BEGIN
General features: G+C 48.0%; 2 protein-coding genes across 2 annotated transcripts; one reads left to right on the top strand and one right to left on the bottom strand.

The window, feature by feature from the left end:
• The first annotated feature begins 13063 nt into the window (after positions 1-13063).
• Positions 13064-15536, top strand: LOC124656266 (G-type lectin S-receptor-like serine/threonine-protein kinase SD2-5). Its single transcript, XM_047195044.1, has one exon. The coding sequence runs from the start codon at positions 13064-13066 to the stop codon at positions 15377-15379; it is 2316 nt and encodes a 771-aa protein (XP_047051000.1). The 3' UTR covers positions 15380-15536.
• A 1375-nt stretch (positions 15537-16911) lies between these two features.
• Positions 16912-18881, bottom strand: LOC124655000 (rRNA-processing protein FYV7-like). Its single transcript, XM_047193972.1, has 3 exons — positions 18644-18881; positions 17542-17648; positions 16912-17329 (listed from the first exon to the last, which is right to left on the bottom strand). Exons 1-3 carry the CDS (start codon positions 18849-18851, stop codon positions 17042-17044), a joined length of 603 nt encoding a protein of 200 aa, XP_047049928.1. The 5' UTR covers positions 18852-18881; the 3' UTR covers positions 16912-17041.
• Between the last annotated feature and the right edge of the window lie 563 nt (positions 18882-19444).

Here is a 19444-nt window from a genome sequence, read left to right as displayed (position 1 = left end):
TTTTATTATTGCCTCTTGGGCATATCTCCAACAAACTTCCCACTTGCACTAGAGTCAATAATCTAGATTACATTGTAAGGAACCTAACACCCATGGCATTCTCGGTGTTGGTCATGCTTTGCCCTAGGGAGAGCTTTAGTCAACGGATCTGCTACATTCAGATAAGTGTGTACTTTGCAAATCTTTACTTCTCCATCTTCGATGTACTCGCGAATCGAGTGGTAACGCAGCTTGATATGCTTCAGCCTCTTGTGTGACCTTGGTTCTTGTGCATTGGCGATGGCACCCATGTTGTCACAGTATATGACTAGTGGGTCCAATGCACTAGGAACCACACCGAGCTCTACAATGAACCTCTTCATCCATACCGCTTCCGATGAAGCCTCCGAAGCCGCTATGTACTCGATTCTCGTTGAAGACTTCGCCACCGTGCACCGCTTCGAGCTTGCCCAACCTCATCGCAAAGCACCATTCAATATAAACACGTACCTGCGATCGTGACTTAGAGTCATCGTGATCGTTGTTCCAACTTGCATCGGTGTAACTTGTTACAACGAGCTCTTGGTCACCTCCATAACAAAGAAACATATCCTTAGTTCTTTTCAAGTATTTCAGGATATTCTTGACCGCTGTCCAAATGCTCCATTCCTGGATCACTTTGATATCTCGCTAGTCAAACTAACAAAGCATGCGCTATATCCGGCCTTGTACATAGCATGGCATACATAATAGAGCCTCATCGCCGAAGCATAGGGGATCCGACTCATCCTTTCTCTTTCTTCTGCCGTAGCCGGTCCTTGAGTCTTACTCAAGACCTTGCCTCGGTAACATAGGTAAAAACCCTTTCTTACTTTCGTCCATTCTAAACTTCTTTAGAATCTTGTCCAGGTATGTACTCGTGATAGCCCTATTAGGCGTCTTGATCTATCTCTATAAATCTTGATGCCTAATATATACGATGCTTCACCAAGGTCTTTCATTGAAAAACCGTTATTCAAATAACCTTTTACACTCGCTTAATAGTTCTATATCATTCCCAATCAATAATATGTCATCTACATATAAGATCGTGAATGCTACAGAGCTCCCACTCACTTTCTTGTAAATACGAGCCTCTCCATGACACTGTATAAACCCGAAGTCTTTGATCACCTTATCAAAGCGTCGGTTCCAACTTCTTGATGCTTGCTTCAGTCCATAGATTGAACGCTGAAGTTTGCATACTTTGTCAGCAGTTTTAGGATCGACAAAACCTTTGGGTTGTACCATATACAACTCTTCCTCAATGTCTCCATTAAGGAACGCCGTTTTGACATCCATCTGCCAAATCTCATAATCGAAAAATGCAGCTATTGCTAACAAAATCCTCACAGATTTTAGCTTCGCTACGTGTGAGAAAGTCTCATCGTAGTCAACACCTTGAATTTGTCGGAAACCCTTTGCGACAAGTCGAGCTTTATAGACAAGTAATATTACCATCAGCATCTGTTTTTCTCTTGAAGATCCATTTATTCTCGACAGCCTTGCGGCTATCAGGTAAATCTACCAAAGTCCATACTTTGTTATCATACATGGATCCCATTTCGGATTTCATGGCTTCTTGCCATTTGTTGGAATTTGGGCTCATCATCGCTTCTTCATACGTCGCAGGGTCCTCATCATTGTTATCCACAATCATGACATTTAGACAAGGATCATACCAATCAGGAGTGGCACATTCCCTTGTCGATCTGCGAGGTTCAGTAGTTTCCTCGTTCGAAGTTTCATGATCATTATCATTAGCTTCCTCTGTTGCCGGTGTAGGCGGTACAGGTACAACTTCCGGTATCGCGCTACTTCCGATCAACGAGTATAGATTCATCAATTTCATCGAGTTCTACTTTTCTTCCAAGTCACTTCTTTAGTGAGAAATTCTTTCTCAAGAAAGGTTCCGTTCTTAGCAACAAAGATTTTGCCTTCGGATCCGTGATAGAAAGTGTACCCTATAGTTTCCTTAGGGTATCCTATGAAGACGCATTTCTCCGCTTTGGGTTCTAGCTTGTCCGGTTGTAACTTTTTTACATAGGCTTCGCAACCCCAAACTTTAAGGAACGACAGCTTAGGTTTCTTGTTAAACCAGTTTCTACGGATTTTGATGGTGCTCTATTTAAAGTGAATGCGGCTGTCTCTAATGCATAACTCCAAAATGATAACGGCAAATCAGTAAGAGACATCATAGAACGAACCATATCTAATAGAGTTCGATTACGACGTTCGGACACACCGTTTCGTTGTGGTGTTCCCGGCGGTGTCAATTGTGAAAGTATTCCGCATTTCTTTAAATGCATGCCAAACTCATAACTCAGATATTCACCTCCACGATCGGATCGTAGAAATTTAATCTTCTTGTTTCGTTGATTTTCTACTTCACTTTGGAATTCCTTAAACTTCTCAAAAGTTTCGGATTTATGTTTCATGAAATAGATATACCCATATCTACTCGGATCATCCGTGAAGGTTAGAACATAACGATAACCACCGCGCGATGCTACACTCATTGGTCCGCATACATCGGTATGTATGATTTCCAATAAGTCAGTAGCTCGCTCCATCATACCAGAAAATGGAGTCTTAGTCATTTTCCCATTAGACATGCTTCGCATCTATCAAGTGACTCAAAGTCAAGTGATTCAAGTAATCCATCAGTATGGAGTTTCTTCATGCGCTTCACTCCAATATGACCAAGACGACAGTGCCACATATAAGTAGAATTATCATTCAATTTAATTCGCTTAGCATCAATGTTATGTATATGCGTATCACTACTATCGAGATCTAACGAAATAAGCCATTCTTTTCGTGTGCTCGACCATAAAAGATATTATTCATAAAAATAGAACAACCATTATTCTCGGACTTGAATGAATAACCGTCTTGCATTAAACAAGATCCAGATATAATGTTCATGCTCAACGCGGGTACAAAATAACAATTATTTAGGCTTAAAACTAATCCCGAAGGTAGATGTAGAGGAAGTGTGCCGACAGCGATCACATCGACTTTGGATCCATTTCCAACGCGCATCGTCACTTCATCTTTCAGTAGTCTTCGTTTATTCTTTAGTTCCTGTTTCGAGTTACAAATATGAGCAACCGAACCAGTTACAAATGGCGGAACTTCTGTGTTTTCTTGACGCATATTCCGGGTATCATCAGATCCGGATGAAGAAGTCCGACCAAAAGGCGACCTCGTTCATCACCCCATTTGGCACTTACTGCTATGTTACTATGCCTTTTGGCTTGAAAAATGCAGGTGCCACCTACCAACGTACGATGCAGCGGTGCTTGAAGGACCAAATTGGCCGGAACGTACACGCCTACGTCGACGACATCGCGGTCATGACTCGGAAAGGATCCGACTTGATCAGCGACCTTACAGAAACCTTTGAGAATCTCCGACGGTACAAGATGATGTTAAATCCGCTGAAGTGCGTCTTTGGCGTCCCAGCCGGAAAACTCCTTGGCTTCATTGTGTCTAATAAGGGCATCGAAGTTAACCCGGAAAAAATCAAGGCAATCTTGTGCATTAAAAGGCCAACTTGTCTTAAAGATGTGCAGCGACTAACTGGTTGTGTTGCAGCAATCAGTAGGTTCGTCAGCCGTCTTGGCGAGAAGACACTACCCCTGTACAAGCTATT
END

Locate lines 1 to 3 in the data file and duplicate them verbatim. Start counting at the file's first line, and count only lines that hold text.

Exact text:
General features: G+C 48.0%; 2 protein-coding genes across 2 annotated transcripts; one reads left to right on the top strand and one right to left on the bottom strand.

The window, feature by feature from the left end:
• The first annotated feature begins 13063 nt into the window (after positions 1-13063).